Trump Administration Says It Plans To Maintain Obama’s Executive Orders On LGBTQ Workplace Protection

The Trump administration confirmed the news in a statement on Tuesday.

January 31, 2017
Trump Administration Says It Plans To Maintain Obama’s Executive Orders On LGBTQ Workplace Protection AFP / Getty Images

The Trump administration said it will keep Barack Obama's executive orders that instituted workplace protection for lesbian, gay, bisexual, transgender, and queer people, USA Today reports. In recent days, concern from LGBTQ rights groups had risen as drafts of executive orders to roll back these protections on the grounds of religious freedom reportedly made their way around Washington.

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"The executive order signed in 2014, which protects employees from anti-LGBTQ workplace discrimination while working for federal contractors, will remain intact at the direction of President Donald J. Trump," the Trump administration said on Tuesday. In the statement, the White House mentioned that Trump "is proud to have been the first ever GOP nominee to mention the LGBTQ community in his nomination acceptance speech, pledging then to protect the community from violence and oppression."

Despite the assurances that discrimination will not be allowed through executive order, Trump has been vocal in his support for the First Amendment Defense Act, which would prevent the federal government from taking punitive action against individuals, businesses, and institutions that believe "marriage is or should be recognized as the union of one man and one woman." Such a bill or a "religious freedom" executive order would give anyone a means of completely ignoring the protective order on religious grounds.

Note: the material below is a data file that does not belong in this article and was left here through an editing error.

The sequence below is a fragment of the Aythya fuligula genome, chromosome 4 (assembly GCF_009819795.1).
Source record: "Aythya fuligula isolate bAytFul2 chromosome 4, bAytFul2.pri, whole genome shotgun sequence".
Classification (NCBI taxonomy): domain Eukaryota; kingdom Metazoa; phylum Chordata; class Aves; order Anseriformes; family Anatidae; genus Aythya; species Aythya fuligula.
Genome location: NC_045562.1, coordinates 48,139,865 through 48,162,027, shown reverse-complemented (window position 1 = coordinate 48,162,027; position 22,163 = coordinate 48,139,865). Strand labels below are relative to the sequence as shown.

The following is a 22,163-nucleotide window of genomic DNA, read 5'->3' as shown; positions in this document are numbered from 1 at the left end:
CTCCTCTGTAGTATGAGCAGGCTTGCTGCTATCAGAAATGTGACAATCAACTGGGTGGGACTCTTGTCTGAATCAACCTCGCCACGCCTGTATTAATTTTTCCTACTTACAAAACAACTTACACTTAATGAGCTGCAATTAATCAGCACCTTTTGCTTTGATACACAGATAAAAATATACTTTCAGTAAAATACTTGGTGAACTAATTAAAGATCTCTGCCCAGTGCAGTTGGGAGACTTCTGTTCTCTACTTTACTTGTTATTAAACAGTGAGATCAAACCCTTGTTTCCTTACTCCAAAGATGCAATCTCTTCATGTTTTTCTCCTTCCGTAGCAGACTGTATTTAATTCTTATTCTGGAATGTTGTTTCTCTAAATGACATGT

Trump has pledged to sign the bill if it is passed through Congress. A statement on the Trump-Pence campaign website reads, "If I am elected president and Congress passes the First Amendment Defense Act, I will sign it to protect the deeply held religious beliefs of Catholics and the beliefs of Americans of all faiths."

Rep. Raul Labrador, R-Idaho, and Sen. Mike Lee, R-Utah, have both said that they plan to introduce the bill this year. Trump's Attorney General nominee Jeff Sessions, whose final confirmation hearing and vote will take place on Tuesday, has also been an ardent supporter of the First Amendment Defense Act and was one of the bill's original sponsors.

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Trump Administration Says It Plans To Maintain Obama’s Executive Orders On LGBTQ Workplace Protection